In Brussels, European Council President Donald Tusk pleaded directly with the Catalan leadership ahead of the speech not to issue a divisive call for independence.
"I ask you to respect in your intentions the constitutional order and not to announce a decision that would make such a dialogue impossible," he said.
A full declaration of secession -- or an outright proclamation of a new Catalan republic -- would have been met with fierce opposition by central Spanish authorities, who could take the unprecedented step of suspending the self-government of Catalonia and taking over some or all powers in the region.
Puigdemont also could be called in for questioning in court and possibly arrested.
Some 2.3 million Catalans -- or 43 percent of the electorate in the northeastern region -- voted in the referendum. Regional authorities say 90 percent were in favor and declared the results valid. Those who opposed the referendum had said they would boycott the vote.
The government of Spanish Prime Minister Mariano Rajoy had repeatedly refused to grant Catalonia permission to hold a referendum on the grounds that it was unconstitutional, since it would only poll a portion of Spain's 46 million residents.
Catalonia's separatists camp has grown in recent years, strengthened by Spain's recent economic crisis and by Madrid's rejection of attempts to increase self-rule in the region.
The political deadlock has plunged Spain into its deepest political crisis in more than four decades, since democratic rule was restored after the dictatorship of Gen. Francisco Franco.
Thousands rallied in Barcelona's streets and watched Puigdemont's speech. For some, his move to not declare outright secession was disappointing.
"I feel a little sad because now is not independence," said 55-year-old Maria Gill. "We must wait a few weeks, a few weeks we must talk with the government of Spain."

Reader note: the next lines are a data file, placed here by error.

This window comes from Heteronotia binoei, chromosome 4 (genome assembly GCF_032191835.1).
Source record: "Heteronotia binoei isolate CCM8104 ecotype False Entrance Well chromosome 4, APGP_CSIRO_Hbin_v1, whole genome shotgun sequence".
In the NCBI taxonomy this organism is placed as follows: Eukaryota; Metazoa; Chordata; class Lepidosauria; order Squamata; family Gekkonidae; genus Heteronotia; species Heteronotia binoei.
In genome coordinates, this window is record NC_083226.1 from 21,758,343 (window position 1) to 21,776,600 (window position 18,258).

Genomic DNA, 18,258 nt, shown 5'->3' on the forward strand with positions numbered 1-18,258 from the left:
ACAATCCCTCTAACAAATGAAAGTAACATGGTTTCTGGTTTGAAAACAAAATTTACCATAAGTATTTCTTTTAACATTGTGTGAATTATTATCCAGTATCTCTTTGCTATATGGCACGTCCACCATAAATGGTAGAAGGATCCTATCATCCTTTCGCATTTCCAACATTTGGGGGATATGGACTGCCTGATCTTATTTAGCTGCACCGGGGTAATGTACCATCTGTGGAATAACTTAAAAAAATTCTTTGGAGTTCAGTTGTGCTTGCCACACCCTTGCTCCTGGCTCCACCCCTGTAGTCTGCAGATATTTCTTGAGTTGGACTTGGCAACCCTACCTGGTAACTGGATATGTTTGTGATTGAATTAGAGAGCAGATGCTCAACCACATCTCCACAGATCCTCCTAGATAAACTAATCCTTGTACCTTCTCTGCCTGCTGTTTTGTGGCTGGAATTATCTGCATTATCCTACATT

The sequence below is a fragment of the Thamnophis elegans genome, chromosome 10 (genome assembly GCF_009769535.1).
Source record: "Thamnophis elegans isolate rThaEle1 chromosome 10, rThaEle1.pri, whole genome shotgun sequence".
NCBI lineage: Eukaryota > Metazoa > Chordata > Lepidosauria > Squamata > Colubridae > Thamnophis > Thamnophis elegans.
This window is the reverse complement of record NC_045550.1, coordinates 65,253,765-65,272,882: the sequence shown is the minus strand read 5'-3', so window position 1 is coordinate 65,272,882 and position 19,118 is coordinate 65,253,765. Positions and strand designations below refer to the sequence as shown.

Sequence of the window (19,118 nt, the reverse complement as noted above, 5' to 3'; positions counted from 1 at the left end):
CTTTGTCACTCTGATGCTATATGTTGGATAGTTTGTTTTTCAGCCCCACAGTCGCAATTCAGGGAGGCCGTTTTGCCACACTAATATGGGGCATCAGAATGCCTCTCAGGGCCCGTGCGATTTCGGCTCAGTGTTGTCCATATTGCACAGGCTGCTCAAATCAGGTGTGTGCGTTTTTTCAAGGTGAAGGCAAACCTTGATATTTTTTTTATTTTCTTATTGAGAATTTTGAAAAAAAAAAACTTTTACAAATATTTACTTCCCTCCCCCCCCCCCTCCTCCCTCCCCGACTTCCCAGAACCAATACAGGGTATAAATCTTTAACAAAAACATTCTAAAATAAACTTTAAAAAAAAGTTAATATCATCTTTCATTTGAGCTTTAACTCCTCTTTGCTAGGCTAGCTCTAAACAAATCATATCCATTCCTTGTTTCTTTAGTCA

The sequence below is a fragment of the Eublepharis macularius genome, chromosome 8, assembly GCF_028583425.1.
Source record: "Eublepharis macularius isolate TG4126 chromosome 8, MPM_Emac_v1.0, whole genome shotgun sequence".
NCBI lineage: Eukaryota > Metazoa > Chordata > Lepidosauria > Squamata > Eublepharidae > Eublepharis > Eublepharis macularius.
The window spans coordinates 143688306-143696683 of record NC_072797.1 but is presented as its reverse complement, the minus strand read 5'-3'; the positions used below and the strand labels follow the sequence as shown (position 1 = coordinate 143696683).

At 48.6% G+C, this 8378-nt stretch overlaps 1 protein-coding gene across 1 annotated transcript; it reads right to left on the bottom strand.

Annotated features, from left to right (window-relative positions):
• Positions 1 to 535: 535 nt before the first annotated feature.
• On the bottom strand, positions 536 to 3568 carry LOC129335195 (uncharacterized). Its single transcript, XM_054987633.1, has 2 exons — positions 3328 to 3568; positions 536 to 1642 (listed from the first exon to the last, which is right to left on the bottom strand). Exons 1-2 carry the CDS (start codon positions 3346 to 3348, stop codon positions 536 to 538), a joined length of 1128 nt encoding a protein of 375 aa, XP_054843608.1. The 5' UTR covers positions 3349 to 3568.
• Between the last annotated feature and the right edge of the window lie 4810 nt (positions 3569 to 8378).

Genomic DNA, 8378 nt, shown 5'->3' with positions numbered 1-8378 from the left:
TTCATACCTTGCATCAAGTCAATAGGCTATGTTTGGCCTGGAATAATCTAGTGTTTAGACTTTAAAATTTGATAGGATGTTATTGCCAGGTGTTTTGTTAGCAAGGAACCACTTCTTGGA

Others took a more stoic approach.
"Perhaps it isn't the decisive declaration, declaring the republic and breaking away [from Spain] from today before any negotiation," said Oscar Baldes. "But it's a first step, and that's important."
Information for this article was contributed by Aritz Parra, Joseph Wilson, Hernan Munoz and Ciaran Giles of The Associated Press; by Raphael Minder and Patrick Kinglsey of The New York Times; and by Esteban Duarte, Charles Penty, Sharon Smyth, Maria Tadeo, Todd White, Angeline Benoit and Thomas Gualtieri of Bloomberg News.
Carles Puigdemont, the regional president of Catalonia, signs an independence declaration document after a parliamentary session Tuesday in Barcelona.
Catalan Regional President Carles Puigdemont (center), speaking Tuesday to his parliament, declared the Oct. 1 referendum approving a break with Spain a “mandate for Catalonia,” but he said he would suspend the effects of the declaration to allow time for talks with the Spanish government. Spanish officials, who have rejected the vote forcefully, called an emergency Cabinet meeting for today.
A Section on 10/11/2017
Print Headline: Catalans declare independence